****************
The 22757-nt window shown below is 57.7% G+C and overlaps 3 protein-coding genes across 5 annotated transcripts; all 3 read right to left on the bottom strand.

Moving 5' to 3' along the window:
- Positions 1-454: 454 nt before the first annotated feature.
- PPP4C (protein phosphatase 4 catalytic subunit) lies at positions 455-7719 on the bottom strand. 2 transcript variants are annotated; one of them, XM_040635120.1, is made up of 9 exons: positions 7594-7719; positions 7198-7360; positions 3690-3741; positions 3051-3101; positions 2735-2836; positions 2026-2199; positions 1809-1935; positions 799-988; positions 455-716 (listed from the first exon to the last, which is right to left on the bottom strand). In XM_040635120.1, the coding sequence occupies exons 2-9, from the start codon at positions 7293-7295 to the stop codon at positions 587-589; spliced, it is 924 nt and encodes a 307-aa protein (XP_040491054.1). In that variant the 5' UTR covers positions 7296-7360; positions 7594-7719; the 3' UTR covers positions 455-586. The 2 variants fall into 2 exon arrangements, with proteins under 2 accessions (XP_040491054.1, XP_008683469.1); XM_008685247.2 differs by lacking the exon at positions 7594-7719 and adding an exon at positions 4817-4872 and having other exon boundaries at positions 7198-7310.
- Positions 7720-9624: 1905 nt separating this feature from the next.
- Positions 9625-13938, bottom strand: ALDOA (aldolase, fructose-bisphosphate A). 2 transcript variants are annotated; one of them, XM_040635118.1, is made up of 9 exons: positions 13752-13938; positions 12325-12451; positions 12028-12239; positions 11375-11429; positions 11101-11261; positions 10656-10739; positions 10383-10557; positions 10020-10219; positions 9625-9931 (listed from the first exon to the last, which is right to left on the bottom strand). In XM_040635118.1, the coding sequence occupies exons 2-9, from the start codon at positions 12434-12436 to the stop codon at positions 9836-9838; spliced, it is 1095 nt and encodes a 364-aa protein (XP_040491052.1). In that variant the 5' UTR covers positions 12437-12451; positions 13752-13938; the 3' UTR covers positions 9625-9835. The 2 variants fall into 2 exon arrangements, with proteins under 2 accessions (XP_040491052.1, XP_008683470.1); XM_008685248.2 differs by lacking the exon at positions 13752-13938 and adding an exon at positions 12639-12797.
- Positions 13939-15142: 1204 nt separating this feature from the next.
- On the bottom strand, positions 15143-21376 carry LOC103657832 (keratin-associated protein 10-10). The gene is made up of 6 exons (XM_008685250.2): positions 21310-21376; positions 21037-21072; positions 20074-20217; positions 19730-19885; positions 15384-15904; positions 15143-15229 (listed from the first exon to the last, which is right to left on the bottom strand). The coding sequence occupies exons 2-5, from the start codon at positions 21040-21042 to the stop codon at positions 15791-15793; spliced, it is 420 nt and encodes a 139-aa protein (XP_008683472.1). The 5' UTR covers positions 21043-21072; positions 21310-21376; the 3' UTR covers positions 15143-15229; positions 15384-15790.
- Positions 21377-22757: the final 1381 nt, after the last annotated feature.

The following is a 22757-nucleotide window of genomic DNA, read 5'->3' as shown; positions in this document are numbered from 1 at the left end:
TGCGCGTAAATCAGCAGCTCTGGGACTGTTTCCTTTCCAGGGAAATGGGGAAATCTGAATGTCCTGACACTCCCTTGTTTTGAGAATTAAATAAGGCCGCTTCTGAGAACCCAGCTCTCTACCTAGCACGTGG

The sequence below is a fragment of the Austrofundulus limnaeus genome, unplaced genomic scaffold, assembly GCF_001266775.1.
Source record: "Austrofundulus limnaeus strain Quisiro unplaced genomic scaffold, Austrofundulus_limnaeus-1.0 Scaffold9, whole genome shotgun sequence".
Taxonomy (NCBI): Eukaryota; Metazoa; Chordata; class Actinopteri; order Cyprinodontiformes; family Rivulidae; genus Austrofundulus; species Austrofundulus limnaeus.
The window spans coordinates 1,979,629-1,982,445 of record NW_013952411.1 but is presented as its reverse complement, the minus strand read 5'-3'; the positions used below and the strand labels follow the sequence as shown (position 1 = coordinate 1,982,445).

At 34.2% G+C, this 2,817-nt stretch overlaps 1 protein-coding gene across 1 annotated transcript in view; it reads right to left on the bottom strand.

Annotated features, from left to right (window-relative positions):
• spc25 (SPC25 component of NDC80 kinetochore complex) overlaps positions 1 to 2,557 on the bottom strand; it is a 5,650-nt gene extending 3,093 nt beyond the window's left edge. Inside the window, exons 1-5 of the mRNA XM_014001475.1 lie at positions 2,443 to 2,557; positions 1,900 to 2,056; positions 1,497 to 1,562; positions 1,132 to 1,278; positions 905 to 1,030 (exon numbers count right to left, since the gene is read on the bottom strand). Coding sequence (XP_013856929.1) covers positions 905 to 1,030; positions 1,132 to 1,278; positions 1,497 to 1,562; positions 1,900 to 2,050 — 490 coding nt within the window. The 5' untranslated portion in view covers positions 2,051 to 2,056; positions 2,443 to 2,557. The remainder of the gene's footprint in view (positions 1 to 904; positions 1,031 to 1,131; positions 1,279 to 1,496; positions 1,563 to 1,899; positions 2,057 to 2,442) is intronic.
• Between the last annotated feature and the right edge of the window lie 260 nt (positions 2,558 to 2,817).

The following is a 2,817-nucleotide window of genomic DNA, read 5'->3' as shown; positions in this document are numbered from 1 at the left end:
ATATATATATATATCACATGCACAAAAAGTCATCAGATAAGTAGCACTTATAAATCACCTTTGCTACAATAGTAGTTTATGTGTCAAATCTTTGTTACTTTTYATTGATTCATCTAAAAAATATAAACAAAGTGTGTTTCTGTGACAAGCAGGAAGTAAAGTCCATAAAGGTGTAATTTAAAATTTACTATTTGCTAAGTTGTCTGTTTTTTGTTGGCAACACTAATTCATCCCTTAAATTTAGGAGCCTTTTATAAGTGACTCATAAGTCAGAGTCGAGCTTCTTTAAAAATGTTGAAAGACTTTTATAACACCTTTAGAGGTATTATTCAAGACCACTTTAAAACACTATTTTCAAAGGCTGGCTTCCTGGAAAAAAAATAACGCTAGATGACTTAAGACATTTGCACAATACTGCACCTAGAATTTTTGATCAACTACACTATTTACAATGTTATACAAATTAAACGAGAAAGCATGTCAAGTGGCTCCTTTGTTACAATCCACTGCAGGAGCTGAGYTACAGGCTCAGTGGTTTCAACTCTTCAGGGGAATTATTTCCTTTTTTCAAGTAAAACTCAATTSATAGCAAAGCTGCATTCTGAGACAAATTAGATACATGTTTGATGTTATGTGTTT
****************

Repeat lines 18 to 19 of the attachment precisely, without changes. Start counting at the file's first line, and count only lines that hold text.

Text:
• spc25 (SPC25 component of NDC80 kinetochore complex) overlaps positions 1 to 2,557 on the bottom strand; it is a 5,650-nt gene extending 3,093 nt beyond the window's left edge. Inside the window, exons 1-5 of the mRNA XM_014001475.1 lie at positions 2,443 to 2,557; positions 1,900 to 2,056; positions 1,497 to 1,562; positions 1,132 to 1,278; positions 905 to 1,030 (exon numbers count right to left, since the gene is read on the bottom strand). Coding sequence (XP_013856929.1) covers positions 905 to 1,030; positions 1,132 to 1,278; positions 1,497 to 1,562; positions 1,900 to 2,050 — 490 coding nt within the window. The 5' untranslated portion in view covers positions 2,051 to 2,056; positions 2,443 to 2,557. The remainder of the gene's footprint in view (positions 1 to 904; positions 1,031 to 1,131; positions 1,279 to 1,496; positions 1,563 to 1,899; positions 2,057 to 2,442) is intronic.
• Between the last annotated feature and the right edge of the window lie 260 nt (positions 2,558 to 2,817).